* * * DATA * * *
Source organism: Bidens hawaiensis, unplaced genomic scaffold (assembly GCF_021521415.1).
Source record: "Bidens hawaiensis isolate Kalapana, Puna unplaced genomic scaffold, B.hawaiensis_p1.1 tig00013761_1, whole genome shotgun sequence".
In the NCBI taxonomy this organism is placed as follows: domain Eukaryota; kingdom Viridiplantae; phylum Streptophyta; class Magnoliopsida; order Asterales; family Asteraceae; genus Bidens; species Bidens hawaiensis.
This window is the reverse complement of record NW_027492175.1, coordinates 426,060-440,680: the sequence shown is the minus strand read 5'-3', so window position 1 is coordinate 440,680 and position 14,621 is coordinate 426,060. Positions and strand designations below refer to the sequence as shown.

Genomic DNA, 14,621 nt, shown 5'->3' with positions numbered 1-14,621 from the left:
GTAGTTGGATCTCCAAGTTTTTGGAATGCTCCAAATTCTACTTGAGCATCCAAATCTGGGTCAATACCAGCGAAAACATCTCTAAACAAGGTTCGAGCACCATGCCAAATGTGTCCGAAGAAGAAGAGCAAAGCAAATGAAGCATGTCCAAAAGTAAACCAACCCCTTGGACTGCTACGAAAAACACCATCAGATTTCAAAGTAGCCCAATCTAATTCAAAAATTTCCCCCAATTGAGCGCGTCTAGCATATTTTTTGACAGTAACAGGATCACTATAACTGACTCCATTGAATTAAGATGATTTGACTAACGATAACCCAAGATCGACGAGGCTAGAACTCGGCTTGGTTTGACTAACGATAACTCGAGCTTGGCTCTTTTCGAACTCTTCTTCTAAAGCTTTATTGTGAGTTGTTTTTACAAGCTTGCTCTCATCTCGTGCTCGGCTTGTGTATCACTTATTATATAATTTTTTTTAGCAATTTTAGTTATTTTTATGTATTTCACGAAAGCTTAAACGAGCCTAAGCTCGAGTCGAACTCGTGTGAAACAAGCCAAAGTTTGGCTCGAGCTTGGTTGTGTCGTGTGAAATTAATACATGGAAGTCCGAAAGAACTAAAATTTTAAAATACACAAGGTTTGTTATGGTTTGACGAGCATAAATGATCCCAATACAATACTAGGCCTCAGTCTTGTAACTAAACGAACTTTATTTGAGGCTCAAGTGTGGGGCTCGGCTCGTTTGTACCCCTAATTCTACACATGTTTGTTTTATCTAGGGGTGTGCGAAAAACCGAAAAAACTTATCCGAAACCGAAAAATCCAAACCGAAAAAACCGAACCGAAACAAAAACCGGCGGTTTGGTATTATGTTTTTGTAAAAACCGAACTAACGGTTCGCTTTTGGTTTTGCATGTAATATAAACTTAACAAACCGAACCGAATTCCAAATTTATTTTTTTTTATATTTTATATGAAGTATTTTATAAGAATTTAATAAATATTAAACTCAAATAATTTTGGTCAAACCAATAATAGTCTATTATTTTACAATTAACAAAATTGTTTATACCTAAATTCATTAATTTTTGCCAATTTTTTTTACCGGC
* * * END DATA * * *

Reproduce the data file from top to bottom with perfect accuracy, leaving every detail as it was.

Source organism: Bidens hawaiensis, unplaced genomic scaffold (assembly GCF_021521415.1).
Source record: "Bidens hawaiensis isolate Kalapana, Puna unplaced genomic scaffold, B.hawaiensis_p1.1 tig00013761_1, whole genome shotgun sequence".
In the NCBI taxonomy this organism is placed as follows: domain Eukaryota; kingdom Viridiplantae; phylum Streptophyta; class Magnoliopsida; order Asterales; family Asteraceae; genus Bidens; species Bidens hawaiensis.
This window is the reverse complement of record NW_027492175.1, coordinates 426,060-440,680: the sequence shown is the minus strand read 5'-3', so window position 1 is coordinate 440,680 and position 14,621 is coordinate 426,060. Positions and strand designations below refer to the sequence as shown.

Genomic DNA, 14,621 nt, shown 5'->3' with positions numbered 1-14,621 from the left:
GTAGTTGGATCTCCAAGTTTTTGGAATGCTCCAAATTCTACTTGAGCATCCAAATCTGGGTCAATACCAGCGAAAACATCTCTAAACAAGGTTCGAGCACCATGCCAAATGTGTCCGAAGAAGAAGAGCAAAGCAAATGAAGCATGTCCAAAAGTAAACCAACCCCTTGGACTGCTACGAAAAACACCATCAGATTTCAAAGTAGCCCAATCTAATTCAAAAATTTCCCCCAATTGAGCGCGTCTAGCATATTTTTTGACAGTAACAGGATCACTATAACTGACTCCATTGAATTAAGATGATTTGACTAACGATAACCCAAGATCGACGAGGCTAGAACTCGGCTTGGTTTGACTAACGATAACTCGAGCTTGGCTCTTTTCGAACTCTTCTTCTAAAGCTTTATTGTGAGTTGTTTTTACAAGCTTGCTCTCATCTCGTGCTCGGCTTGTGTATCACTTATTATATAATTTTTTTTAGCAATTTTAGTTATTTTTATGTATTTCACGAAAGCTTAAACGAGCCTAAGCTCGAGTCGAACTCGTGTGAAACAAGCCAAAGTTTGGCTCGAGCTTGGTTGTGTCGTGTGAAATTAATACATGGAAGTCCGAAAGAACTAAAATTTTAAAATACACAAGGTTTGTTATGGTTTGACGAGCATAAATGATCCCAATACAATACTAGGCCTCAGTCTTGTAACTAAACGAACTTTATTTGAGGCTCAAGTGTGGGGCTCGGCTCGTTTGTACCCCTAATTCTACACATGTTTGTTTTATCTAGGGGTGTGCGAAAAACCGAAAAAACTTATCCGAAACCGAAAAATCCAAACCGAAAAAACCGAACCGAAACAAAAACCGGCGGTTTGGTATTATGTTTTTGTAAAAACCGAACTAACGGTTCGCTTTTGGTTTTGCATGTAATATAAACTTAACAAACCGAACCGAATTCCAAATTTATTTTTTTTTATATTTTATATGAAGTATTTTATAAGAATTTAATAAATATTAAACTCAAATAATTTTGGTCAAACCAATAATAGTCTATTATTTTACAATTAACAAAATTGTTTATACCTAAATTCATTAATTTTTGCCAATTTTTTTTACCGGC